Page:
The European: Something that is always surprising is how little consumers know about the costs of medicine. We don’t usually make rational choices about medicine. How can the reality check of a feedback loop be integrated into our health care system?
Goetz: The fact that people do not know the cost of medical products is good and bad. It is good in the sense that subsidies help to let people consume pills that they need but could otherwise not afford. If you look at it globally, you notice that pharmaceuticals are far more expensive in the United States than in developing countries. We actually subsidize medicines in those countries. Some people who complain about the cost of medicine in Western countries feel that they are being exploited. However, as it turns out, if the pharmaceuticals were not that expensive in Western countries, then people in the developing countries would not receive them at all. So it is always hard to find the true costs for drugs – therefore transparency is important. But I am not only concerned with drugs but also with how people are ignorant of the costs and outcomes of treatments, procedures and surgeries. Ignorant not in terms of „does it work?“, but in terms of „what will this procedure require of me in terms of rehabilitation and in terms of visible therapy?“ We often do not think about those things, and we are often not told about them either. The more we learn about these things, the more likely we are to avoid surgery. Often, small behavioral changes are a better way to fix our health than going under the knife. I think that is another layer of transparency that we need to establish: Transparency in relation to what is required of us. And it all goes back to the idea that we must try to get individuals to change the way they live their lives from day to day rather than trying to find somebody else to fix them.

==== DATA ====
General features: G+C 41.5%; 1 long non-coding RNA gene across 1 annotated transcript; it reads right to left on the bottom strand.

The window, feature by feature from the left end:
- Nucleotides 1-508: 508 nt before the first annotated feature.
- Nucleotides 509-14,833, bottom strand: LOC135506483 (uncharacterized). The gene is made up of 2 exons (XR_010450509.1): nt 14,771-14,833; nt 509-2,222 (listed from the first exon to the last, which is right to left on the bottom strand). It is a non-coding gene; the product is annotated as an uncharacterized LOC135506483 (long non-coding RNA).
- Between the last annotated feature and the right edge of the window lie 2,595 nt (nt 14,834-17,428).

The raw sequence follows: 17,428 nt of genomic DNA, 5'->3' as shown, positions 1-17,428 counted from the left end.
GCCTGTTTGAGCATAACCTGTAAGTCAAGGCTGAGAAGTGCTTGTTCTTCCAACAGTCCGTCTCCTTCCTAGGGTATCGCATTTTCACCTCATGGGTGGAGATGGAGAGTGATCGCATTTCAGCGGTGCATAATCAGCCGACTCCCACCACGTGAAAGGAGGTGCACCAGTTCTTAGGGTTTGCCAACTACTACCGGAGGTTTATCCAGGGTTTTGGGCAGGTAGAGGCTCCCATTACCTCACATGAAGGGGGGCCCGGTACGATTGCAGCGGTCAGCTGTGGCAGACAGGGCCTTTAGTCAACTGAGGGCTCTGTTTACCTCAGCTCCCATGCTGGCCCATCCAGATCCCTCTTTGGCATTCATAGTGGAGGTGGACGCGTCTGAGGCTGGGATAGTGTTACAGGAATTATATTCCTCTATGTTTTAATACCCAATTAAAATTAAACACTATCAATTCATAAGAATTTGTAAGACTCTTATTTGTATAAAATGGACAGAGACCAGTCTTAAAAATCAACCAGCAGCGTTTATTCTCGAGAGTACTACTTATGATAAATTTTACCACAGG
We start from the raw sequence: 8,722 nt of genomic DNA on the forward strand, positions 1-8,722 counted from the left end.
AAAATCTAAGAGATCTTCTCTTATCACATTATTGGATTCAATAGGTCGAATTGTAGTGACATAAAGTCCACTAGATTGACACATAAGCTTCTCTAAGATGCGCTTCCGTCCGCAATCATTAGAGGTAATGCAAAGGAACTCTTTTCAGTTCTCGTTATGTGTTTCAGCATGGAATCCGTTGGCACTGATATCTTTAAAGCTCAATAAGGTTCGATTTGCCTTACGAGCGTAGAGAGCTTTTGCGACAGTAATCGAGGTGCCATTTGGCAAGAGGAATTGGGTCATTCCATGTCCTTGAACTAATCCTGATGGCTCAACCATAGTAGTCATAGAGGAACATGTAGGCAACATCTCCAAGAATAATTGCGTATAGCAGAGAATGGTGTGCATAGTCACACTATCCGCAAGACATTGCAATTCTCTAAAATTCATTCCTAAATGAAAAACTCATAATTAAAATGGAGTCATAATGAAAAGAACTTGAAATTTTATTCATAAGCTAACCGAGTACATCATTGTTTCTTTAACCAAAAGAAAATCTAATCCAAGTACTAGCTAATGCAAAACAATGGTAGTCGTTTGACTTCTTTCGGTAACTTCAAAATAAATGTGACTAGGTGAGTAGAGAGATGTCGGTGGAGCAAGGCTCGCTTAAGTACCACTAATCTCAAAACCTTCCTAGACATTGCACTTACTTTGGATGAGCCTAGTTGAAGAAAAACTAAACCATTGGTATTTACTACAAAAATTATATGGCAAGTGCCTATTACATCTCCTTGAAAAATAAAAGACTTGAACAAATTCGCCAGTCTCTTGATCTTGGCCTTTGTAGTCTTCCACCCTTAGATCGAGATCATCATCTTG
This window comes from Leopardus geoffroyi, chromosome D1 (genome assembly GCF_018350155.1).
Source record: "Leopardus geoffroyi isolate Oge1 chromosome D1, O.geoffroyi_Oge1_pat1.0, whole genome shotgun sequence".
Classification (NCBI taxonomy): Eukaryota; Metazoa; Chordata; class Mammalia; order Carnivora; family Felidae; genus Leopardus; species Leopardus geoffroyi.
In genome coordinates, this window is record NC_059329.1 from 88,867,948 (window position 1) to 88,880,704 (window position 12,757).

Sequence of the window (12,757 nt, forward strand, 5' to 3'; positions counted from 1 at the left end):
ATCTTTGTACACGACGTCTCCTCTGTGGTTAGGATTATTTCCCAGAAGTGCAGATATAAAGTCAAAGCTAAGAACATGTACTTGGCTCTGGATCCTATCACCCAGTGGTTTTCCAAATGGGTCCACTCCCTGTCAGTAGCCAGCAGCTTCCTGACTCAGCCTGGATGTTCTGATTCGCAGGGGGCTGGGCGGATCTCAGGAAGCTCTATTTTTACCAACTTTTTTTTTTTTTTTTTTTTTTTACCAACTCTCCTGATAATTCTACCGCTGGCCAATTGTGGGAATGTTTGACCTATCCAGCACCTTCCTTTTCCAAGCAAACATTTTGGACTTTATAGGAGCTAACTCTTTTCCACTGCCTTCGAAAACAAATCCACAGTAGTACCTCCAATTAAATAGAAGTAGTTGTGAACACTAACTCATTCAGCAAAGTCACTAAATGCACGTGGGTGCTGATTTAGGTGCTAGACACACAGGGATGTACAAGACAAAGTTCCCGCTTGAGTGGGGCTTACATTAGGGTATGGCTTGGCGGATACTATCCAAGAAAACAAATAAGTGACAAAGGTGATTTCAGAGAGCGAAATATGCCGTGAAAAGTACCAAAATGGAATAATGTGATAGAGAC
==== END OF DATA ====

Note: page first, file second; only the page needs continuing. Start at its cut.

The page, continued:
The European: Collecting data can obviously help along this process. But is there a point at which we have too much data and no longer trust our gut? Goetz: Well, when you are talking about data, you do not want to be overwhelmed by information all the time because that would be only noise. So you need to make sure that we have good filters. This is true for health care in particular but also for information in general. We need effective filters that personalize information for us so that we can calibrate the amount and specificity of information that we require. Gathering the data is only the first part. The second part is finding the relevance and depicting it. Without relevance, evidence has no purpose. Therefore the design or the interface that represents data to the people is probably the most important part. People need to understand what information means to them.